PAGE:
WACCI calls for targeted investments in the agricultural sector

The West African Center for Crop Improvement (WACCI) called for targeted investments in local genetic innovation and the development of a robust seed system.

WACCI said an investment of approximately $50 million in the organization will lead to the sustainable development of innovations for self-sufficiency in food production, job creation, poverty reduction and improved livelihoods. livelihoods, as well as socio-economic development.

Professor Eric Yirenkyi Danquah, Director of WACCI during a media engagement, said that with the right investments and support for the development of resilient, nutritious, productive and market-oriented staple crop varieties, they could be scaled up. to meet import demands in West and Central Africa. sub-region and beyond.

“What we are asking for today are investments in the seed systems of the country’s major staple crops for food and nutrition security and socio-economic development,” he said.

This will also help to drastically reduce seed and food imports which amount to about US$2.7 billion.

Professor Danquah said that with adequate funding, the center would undertake innovative and cutting-edge impact-oriented research that would result in relevant and quality knowledge on rice, maize, sorghum, tomato, soybeans, cowpeas, cassava and the Frafra potato to develop high-value climate intelligence. varieties, while committing to capacity building through targeted training, experiential learning and skill building at all career stages.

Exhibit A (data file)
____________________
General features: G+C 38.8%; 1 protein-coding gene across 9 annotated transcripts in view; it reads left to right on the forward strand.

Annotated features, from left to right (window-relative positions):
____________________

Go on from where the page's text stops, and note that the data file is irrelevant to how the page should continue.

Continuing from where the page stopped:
WACCI would engage youth, farmers, value chain actors, policymakers and other stakeholders in the use of agricultural innovations for food and nutrition security, socio-economic development and also equip youth with knowledge and skills necessary for the development of UPS.

Professor Danquah said that over the years, the Ghana Living Standards Survey Report indicates that Ghana’s agricultural sector underpins the country’s economic growth and has been the main source of income, especially for the rural poor and other vulnerable households.

The agricultural sector, which contributes about 20% of the country’s gross domestic product (GDP) and employs nearly half of the workforce, is characterized by low yields of staple crops.

Professor Danquah said that due to yield gaps, Ghana remains a net importer of raw and processed foods to meet the demand of a growing population characterized by a high rate of urbanization and rising incomes.

Between 2019 and 2020, a 3.5-4% increase in the area cultivated for cassava, maize and rice resulted in a yield increase of only 0.7%, 2% and 1.8% respectively .

“It is therefore obvious that expanding cropland is not an efficient way to increase productivity, but rather investments in the development of locally adapted high-yielding varieties,” he said.

Professor Danquah said it is in this context that WACCI is proposing targeted investments in local genetic innovation and the development of a robust seed system for selected crops.

He said Ghana’s seed systems require rigorous mechanisms regarding the development, dissemination and performance of seed varieties, seed quality inspection as well as certification and access to breeder seed.

Farmers’ access to timely information, seed prices and subsidies, as well as consumer protection would go a long way to improving food yields and the country’s sustainability, he added.

Professor Danquah said targeted investments combined with healthy soil, nutrients, water and good agronomic practices would contribute to Ghana’s agricultural transformation agenda and also improve food and nutrition security.

Lana T. Arthur